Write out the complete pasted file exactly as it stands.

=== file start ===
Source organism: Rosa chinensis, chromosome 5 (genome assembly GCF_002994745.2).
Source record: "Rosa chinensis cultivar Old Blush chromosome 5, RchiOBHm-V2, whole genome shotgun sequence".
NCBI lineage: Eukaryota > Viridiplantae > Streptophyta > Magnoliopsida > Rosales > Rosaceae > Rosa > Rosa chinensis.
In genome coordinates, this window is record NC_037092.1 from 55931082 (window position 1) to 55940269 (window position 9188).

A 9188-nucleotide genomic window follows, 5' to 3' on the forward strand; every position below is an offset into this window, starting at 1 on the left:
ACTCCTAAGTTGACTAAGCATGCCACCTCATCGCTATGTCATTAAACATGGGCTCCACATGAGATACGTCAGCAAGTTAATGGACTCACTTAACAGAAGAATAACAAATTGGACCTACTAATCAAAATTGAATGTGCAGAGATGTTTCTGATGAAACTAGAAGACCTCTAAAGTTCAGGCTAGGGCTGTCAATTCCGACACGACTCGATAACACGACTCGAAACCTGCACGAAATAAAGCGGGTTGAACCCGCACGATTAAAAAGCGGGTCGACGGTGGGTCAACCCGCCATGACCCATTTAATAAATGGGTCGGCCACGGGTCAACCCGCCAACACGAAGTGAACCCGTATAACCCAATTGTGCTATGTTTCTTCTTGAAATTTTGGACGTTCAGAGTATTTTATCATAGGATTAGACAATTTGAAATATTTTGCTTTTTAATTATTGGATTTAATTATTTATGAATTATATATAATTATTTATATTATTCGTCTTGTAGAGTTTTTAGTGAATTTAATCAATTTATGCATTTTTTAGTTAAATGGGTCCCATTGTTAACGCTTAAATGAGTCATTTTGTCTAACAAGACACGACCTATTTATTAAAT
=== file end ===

Source organism: Rosa chinensis, chromosome 5 (genome assembly GCF_002994745.2).
Source record: "Rosa chinensis cultivar Old Blush chromosome 5, RchiOBHm-V2, whole genome shotgun sequence".
NCBI lineage: Eukaryota > Viridiplantae > Streptophyta > Magnoliopsida > Rosales > Rosaceae > Rosa > Rosa chinensis.
In genome coordinates, this window is record NC_037092.1 from 55931082 (window position 1) to 55940269 (window position 9188).

A 9188-nucleotide genomic window follows, 5' to 3' on the forward strand; every position below is an offset into this window, starting at 1 on the left:
ACTCCTAAGTTGACTAAGCATGCCACCTCATCGCTATGTCATTAAACATGGGCTCCACATGAGATACGTCAGCAAGTTAATGGACTCACTTAACAGAAGAATAACAAATTGGACCTACTAATCAAAATTGAATGTGCAGAGATGTTTCTGATGAAACTAGAAGACCTCTAAAGTTCAGGCTAGGGCTGTCAATTCCGACACGACTCGATAACACGACTCGAAACCTGCACGAAATAAAGCGGGTTGAACCCGCACGATTAAAAAGCGGGTCGACGGTGGGTCAACCCGCCATGACCCATTTAATAAATGGGTCGGCCACGGGTCAACCCGCCAACACGAAGTGAACCCGTATAACCCAATTGTGCTATGTTTCTTCTTGAAATTTTGGACGTTCAGAGTATTTTATCATAGGATTAGACAATTTGAAATATTTTGCTTTTTAATTATTGGATTTAATTATTTATGAATTATATATAATTATTTATATTATTCGTCTTGTAGAGTTTTTAGTGAATTTAATCAATTTATGCATTTTTTAGTTAAATGGGTCCCATTGTTAACGCTTAAATGAGTCATTTTGTCTAACAAGACACGACCTATTTATTAAAT